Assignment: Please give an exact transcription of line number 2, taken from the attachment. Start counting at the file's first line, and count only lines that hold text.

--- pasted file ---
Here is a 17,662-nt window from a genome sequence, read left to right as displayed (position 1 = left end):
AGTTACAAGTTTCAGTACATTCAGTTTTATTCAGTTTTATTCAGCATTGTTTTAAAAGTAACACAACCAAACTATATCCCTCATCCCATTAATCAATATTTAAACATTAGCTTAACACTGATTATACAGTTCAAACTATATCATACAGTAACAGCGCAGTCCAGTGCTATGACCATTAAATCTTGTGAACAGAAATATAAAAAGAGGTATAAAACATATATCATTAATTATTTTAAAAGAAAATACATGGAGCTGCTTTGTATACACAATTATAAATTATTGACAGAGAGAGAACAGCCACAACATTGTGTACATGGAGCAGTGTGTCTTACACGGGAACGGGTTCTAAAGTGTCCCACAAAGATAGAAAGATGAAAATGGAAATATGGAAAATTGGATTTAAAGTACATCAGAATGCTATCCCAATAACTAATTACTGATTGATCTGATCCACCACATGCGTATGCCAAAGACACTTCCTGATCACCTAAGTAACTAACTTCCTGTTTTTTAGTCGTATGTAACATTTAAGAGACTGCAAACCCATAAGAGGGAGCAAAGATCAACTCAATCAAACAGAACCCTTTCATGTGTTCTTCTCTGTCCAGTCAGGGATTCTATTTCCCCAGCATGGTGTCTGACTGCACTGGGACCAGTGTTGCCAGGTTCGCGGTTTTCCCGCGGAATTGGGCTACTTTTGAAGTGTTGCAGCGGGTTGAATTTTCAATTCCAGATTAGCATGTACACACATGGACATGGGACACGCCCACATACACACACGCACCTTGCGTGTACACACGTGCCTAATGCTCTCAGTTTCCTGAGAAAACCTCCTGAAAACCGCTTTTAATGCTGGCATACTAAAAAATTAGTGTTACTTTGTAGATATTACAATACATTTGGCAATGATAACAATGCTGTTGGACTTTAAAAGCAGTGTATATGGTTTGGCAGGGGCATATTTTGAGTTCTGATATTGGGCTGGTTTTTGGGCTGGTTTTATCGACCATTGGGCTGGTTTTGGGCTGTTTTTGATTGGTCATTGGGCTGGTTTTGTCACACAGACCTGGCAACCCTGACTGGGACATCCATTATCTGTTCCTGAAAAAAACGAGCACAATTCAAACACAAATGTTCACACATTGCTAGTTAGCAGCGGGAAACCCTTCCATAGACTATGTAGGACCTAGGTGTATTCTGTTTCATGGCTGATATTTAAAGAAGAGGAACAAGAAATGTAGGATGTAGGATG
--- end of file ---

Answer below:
AGTTACAAGTTTCAGTACATTCAGTTTTATTCAGTTTTATTCAGCATTGTTTTAAAAGTAACACAACCAAACTATATCCCTCATCCCATTAATCAATATTTAAACATTAGCTTAACACTGATTATACAGTTCAAACTATATCATACAGTAACAGCGCAGTCCAGTGCTATGACCATTAAATCTTGTGAACAGAAATATAAAAAGAGGTATAAAACATATATCATTAATTATTTTAAAAGAAAATACATGGAGCTGCTTTGTATACACAATTATAAATTATTGACAGAGAGAGAACAGCCACAACATTGTGTACATGGAGCAGTGTGTCTTACACGGGAACGGGTTCTAAAGTGTCCCACAAAGATAGAAAGATGAAAATGGAAATATGGAAAATTGGATTTAAAGTACATCAGAATGCTATCCCAATAACTAATTACTGATTGATCTGATCCACCACATGCGTATGCCAAAGACACTTCCTGATCACCTAAGTAACTAACTTCCTGTTTTTTAGTCGTATGTAACATTTAAGAGACTGCAAACCCATAAGAGGGAGCAAAGATCAACTCAATCAAACAGAACCCTTTCATGTGTTCTTCTCTGTCCAGTCAGGGATTCTATTTCCCCAGCATGGTGTCTGACTGCACTGGGACCAGTGTTGCCAGGTTCGCGGTTTTCCCGCGGAATTGGGCTACTTTTGAAGTGTTGCAGCGGGTTGAATTTTCAATTCCAGATTAGCATGTACACACATGGACATGGGACACGCCCACATACACACACGCACCTTGCGTGTACACACGTGCCTAATGCTCTCAGTTTCCTGAGAAAACCTCCTGAAAACCGCTTTTAATGCTGGCATACTAAAAAATTAGTGTTACTTTGTAGATATTACAATACATTTGGCAATGATAACAATGCTGTTGGACTTTAAAAGCAGTGTATATGGTTTGGCAGGGGCATATTTTGAGTTCTGATATTGGGCTGGTTTTTGGGCTGGTTTTATCGACCATTGGGCTGGTTTTGGGCTGTTTTTGATTGGTCATTGGGCTGGTTTTGTCACACAGACCTGGCAACCCTGACTGGGACATCCATTATCTGTTCCTGAAAAAAACGAGCACAATTCAAACACAAATGTTCACACATTGCTAGTTAGCAGCGGGAAACCCTTCCATAGACTATGTAGGACCTAGGTGTATTCTGTTTCATGGCTGATATTTAAAGAAGAGGAACAAGAAATGTAGGATGTAGGATG